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Similarities and differences in collegiality/managerialism in Irish and Australian Universities

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posted on 2013-05-11, 14:14 authored by Pat O'ConnorPat O'Connor, Kate White
In the collegial model the basis for appointment to senior management is nomination by a community of scholars, whereas it is by line management in the managerial one. This article focuses on the basis of appointments in universities and the gendering of such structures. Data is drawn from qualitative interviews with both men and women senior manager-academics (Deem, 2003) at Dean level and above in Ireland and Australia (n=44). In both countries the power of the President/VC was very much as a Chief Executive Officer in the managerialist model, rather than the ‘primus inter pares’ of the collegial model. Moreover Presidents/VCs controlled the appointments of Vice-Presidents/DVCs and Deans and were seen as being able to affect the gender profile of senior management. However, in the Australian system (in contrast to the Irish one) there was no ambivalence about the VC actively rectifying gender inequalities in management. In a context where hybrid forms of management (Deem et al 2008) are emerging, this article questions the relevance of collegial/managerialist models in understanding the gendering of universities.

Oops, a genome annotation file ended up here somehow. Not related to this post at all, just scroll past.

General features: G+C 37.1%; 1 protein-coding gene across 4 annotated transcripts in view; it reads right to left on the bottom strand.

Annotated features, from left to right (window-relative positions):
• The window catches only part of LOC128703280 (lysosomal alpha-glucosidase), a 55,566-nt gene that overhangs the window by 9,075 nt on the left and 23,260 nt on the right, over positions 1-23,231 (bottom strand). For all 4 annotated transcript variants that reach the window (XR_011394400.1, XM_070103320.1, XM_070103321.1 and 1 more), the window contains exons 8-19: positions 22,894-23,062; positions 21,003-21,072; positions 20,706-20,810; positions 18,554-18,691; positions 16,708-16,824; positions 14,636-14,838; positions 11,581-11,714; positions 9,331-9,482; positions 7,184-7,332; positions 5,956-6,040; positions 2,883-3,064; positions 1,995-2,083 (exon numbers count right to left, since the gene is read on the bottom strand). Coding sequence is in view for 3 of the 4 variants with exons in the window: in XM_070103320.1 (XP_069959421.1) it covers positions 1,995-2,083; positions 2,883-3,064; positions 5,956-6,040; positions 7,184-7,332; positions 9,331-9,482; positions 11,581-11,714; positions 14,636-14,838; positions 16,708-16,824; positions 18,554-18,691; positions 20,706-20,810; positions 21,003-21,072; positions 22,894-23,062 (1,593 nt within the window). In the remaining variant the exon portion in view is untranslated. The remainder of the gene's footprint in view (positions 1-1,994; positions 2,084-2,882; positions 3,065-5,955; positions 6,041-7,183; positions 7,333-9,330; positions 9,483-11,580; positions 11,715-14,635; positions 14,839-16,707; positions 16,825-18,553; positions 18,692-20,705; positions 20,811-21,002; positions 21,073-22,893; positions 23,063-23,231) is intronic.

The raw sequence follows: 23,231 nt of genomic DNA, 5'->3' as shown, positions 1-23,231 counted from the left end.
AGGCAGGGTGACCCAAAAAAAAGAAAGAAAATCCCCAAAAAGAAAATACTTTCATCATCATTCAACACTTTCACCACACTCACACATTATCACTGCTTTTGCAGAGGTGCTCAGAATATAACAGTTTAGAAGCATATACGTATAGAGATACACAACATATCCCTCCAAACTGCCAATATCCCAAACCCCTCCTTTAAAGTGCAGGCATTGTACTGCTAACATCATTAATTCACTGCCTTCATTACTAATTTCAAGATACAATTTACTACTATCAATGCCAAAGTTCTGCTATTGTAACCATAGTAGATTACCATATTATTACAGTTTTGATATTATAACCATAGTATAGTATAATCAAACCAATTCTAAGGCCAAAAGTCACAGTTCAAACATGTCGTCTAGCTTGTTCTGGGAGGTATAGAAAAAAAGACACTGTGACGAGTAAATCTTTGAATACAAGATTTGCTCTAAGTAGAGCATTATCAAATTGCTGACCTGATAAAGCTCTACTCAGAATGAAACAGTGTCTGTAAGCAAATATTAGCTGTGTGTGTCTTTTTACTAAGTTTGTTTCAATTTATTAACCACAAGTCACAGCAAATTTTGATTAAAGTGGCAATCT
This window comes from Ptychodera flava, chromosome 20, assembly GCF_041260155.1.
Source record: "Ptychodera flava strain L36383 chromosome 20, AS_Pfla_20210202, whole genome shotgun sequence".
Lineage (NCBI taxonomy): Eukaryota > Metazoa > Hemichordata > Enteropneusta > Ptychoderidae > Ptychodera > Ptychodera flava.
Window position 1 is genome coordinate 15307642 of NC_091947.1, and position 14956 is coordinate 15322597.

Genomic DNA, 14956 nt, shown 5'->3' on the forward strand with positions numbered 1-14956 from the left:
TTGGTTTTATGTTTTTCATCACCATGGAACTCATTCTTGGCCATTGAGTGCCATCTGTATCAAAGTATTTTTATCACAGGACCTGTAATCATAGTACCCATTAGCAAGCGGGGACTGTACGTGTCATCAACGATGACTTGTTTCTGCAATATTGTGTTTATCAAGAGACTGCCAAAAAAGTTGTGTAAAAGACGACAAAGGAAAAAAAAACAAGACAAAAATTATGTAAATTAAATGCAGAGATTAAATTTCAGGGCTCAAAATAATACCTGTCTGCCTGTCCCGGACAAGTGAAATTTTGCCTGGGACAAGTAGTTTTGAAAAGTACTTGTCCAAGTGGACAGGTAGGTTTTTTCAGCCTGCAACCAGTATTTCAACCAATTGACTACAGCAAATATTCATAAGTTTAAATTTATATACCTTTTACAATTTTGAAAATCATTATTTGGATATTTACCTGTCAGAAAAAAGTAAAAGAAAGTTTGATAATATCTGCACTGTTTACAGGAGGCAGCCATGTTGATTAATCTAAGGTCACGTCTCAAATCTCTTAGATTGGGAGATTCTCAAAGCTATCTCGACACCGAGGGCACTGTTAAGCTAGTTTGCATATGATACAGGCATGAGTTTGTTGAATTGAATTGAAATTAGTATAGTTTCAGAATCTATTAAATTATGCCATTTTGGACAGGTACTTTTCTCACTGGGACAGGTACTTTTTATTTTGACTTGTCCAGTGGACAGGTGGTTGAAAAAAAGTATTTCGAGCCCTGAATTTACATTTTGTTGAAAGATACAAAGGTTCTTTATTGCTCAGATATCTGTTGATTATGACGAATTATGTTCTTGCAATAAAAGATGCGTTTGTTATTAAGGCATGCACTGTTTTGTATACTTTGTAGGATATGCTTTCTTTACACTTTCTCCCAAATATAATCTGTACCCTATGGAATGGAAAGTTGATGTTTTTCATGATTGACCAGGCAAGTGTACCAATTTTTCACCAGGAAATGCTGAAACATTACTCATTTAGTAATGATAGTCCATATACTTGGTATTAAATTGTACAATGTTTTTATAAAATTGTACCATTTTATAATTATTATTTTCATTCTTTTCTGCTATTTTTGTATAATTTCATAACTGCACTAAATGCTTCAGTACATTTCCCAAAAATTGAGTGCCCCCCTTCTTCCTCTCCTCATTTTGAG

History

Publication

Gender and Education;23(7), pp. 903-919

Publisher

Routledge: Taylor & Francis

Note

peer-reviewed

Rights

"This is an Author's Original Manuscript of an article whose final and definitive form, the Version of Record, has been published in the in Gender and Education, 2011, 23(7), pp. 903-919. Gender and Education is available online at: www.tandfonline.com. http://dx.doi.org/10.1080/09540253.2010.549109

Language

English

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